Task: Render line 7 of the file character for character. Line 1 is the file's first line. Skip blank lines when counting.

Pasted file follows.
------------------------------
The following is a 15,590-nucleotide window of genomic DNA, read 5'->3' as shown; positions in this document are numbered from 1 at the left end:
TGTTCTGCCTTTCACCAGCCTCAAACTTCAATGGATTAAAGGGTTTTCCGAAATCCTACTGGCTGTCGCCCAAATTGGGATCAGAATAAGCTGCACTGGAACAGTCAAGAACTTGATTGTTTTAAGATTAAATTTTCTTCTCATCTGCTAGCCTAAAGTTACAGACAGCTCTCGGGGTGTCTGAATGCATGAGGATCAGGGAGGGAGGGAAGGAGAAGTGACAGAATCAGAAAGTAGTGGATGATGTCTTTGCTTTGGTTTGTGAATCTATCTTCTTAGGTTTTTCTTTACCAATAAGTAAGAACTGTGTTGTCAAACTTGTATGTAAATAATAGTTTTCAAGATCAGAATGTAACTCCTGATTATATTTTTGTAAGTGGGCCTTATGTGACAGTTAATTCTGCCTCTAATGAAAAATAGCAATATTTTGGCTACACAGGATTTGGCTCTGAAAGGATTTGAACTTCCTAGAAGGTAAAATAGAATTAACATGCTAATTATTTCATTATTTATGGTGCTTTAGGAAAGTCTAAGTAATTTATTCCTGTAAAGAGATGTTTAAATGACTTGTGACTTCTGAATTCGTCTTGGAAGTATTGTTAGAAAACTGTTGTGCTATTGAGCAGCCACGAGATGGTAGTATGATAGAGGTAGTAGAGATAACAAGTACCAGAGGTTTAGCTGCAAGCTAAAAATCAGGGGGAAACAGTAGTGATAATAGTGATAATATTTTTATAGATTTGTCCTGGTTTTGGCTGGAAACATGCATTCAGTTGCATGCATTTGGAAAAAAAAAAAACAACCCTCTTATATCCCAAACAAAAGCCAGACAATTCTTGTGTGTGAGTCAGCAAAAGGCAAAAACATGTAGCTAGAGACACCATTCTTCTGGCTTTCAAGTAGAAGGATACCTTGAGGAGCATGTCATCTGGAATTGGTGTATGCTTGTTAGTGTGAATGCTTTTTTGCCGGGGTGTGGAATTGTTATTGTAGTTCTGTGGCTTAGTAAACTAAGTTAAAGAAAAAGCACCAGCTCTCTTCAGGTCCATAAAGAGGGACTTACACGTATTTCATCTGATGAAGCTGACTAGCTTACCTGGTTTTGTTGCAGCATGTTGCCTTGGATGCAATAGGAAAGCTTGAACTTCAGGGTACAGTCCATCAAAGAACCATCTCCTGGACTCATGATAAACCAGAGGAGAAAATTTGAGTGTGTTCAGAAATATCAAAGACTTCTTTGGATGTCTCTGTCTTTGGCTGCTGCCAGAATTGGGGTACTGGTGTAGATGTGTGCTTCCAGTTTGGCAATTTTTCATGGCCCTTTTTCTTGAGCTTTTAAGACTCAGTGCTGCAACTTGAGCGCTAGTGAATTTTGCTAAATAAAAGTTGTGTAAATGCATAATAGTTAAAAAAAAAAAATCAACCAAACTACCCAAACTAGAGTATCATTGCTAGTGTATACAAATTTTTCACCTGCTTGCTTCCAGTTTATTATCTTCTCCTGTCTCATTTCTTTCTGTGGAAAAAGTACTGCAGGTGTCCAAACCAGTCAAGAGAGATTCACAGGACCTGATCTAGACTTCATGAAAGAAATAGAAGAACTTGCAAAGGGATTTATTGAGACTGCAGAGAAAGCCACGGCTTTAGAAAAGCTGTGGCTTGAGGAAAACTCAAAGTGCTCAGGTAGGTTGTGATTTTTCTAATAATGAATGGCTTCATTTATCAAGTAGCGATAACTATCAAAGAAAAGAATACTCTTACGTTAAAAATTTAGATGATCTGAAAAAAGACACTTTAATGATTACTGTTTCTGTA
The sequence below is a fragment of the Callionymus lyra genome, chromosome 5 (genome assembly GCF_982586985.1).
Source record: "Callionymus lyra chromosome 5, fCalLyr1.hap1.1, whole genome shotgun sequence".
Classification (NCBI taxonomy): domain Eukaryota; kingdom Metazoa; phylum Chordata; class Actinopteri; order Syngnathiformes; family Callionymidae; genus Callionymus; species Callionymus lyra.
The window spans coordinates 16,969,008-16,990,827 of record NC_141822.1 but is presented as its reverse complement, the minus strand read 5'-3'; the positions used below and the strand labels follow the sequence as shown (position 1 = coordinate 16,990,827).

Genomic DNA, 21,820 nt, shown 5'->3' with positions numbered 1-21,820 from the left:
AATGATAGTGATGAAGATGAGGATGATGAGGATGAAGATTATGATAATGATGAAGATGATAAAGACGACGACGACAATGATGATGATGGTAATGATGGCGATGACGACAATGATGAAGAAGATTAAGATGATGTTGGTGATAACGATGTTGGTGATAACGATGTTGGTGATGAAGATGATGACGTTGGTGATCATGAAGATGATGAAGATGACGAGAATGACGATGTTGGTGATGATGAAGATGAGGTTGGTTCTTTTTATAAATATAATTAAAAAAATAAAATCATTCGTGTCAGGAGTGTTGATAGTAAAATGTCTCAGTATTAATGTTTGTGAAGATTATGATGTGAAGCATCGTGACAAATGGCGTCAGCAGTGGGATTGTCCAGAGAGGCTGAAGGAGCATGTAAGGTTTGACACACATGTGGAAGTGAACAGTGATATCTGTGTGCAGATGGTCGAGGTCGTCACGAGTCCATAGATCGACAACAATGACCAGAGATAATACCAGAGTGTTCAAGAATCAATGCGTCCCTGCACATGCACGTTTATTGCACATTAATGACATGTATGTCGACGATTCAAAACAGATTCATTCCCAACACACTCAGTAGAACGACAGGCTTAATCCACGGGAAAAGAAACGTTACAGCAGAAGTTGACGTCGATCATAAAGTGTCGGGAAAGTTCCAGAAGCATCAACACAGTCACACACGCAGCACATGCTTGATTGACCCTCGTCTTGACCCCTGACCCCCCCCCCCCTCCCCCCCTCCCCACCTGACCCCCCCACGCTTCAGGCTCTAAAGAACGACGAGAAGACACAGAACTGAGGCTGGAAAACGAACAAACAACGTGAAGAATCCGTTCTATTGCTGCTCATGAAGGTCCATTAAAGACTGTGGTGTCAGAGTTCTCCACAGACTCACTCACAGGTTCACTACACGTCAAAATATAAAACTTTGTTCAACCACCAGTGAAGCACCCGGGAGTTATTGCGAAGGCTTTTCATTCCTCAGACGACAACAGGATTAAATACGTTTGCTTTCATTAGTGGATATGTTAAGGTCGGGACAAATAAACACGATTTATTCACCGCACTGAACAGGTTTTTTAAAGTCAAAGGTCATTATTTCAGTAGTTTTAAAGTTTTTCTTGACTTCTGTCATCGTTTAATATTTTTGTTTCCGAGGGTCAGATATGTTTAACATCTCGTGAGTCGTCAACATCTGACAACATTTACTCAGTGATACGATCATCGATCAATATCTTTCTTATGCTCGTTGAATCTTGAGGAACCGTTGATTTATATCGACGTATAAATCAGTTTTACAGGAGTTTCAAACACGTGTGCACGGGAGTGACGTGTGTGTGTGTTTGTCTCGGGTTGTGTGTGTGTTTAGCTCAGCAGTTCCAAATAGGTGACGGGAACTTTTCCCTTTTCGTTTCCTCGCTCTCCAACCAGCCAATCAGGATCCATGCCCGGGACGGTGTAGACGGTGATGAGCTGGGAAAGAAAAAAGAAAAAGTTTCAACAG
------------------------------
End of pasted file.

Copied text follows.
Genomic DNA, 21,820 nt, shown 5'->3' with positions numbered 1-21,820 from the left: